The EEOC issued Enforcement Guidance on the Consideration of Arrest and Conviction Records in Employment Decisions under Title VII of the Civil Rights Act of 1964 in April of 2012, in light of significant recent rulings against employers related to criminal background checks. The guidance does not prohibit criminal background checks, but rather it requires a practice of “individualized assessment” in order for the employer to establish that they are not engaging in discriminatory behavior. “Individualized assessment generally means that an employer informs the individual that he may be excluded because of past criminal conduct; provides an opportunity to the individual to demonstrate that the exclusion does not properly apply to him; and considers whether the individual’s additional information shows that the policy as applied is not job related and consistent with business necessity.” The EEOC recommends to employers who consider criminal record information to develop a narrowly tailored policy and procedure for screening applicants and employees for criminal conduct. The policy should identify essential job requirements and the actual circumstances under which the jobs are performed; it should also determine the specific offenses that may demonstrate unfitness for performing such jobs, and define the duration of exclusions for criminal conduct.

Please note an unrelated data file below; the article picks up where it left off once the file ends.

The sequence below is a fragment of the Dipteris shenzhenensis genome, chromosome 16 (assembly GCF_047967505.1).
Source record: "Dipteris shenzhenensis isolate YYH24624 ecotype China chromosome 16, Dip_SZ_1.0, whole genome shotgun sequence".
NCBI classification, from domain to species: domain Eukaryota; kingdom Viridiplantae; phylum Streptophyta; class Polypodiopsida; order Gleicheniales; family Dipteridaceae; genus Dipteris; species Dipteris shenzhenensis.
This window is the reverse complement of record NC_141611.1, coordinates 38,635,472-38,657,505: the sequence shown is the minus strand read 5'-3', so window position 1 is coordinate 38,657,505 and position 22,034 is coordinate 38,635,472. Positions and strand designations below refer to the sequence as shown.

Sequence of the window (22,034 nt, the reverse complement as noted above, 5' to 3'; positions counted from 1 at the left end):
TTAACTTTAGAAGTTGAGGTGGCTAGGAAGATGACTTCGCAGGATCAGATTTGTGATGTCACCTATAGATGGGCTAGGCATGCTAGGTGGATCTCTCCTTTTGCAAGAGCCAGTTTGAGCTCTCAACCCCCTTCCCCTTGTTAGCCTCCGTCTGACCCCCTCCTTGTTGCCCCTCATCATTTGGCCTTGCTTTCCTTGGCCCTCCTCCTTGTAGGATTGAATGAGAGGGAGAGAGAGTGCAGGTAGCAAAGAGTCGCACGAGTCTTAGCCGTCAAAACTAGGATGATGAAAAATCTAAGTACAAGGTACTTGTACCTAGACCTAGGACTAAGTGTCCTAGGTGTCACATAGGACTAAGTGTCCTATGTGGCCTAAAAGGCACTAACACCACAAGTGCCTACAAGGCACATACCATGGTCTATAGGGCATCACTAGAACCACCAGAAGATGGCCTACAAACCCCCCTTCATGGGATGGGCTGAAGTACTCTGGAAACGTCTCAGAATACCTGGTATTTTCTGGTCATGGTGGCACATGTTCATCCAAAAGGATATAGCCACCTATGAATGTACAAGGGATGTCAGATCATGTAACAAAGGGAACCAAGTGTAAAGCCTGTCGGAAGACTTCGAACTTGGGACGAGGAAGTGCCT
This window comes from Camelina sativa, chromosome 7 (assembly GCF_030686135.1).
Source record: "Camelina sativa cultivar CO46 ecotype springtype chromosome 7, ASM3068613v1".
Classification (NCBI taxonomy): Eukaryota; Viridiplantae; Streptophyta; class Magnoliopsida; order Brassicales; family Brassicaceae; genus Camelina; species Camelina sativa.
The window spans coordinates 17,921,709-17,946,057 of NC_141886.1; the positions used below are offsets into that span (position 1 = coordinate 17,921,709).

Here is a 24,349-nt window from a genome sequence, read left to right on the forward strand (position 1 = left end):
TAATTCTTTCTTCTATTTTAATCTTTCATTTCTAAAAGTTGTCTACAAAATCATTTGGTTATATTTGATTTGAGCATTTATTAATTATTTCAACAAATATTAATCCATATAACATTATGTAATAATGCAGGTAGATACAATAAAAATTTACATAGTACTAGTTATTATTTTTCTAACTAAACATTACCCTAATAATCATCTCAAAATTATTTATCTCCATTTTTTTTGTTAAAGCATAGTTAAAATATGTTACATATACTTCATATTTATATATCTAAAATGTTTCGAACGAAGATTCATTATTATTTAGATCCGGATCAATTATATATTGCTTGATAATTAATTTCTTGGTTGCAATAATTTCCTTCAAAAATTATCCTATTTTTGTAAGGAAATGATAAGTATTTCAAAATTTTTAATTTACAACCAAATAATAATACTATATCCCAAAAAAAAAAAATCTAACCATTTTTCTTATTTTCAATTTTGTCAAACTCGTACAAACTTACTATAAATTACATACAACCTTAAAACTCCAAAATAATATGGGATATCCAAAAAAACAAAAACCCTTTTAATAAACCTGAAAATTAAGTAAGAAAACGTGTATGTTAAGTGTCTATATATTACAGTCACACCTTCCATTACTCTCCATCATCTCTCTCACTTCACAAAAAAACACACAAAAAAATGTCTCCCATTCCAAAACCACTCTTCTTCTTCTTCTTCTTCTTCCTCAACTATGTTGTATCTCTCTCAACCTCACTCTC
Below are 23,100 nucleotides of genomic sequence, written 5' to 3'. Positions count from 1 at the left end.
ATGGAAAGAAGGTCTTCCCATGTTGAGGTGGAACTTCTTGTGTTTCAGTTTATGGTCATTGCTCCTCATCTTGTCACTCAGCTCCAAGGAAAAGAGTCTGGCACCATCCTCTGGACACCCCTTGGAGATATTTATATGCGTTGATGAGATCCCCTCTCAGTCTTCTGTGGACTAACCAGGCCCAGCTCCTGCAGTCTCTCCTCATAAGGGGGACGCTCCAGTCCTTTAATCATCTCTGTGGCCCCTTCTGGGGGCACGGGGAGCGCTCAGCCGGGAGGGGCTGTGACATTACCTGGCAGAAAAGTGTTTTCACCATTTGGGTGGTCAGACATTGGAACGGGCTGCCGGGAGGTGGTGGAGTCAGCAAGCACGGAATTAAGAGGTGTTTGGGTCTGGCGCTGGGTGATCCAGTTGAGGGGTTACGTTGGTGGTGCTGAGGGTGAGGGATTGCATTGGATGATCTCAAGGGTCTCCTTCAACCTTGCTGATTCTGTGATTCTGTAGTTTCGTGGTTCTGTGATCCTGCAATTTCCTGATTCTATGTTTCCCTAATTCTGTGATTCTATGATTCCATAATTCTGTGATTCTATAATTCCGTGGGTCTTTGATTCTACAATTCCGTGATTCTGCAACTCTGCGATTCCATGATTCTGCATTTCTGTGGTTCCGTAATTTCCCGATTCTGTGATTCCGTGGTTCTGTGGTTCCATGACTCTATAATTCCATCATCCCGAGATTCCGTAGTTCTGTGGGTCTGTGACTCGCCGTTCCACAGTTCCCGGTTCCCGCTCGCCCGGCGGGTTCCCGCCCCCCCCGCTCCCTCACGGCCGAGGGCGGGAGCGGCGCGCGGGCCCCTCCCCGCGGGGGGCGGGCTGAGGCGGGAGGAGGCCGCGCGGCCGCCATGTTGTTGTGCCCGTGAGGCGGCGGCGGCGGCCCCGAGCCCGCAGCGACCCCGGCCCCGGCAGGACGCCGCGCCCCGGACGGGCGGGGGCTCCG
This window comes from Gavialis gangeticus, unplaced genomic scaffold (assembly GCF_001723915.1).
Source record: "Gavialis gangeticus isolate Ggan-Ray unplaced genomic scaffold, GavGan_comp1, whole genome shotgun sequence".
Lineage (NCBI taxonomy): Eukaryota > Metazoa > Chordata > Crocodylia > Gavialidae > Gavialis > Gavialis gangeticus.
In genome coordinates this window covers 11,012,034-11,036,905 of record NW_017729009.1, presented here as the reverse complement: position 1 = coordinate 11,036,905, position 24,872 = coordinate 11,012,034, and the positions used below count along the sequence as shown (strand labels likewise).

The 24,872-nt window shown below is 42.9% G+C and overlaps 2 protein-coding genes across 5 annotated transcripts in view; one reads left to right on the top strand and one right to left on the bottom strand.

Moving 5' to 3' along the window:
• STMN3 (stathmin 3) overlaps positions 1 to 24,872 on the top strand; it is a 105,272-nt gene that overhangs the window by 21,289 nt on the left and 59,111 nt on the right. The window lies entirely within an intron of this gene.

(Recent Developments authored By Elan Cameron)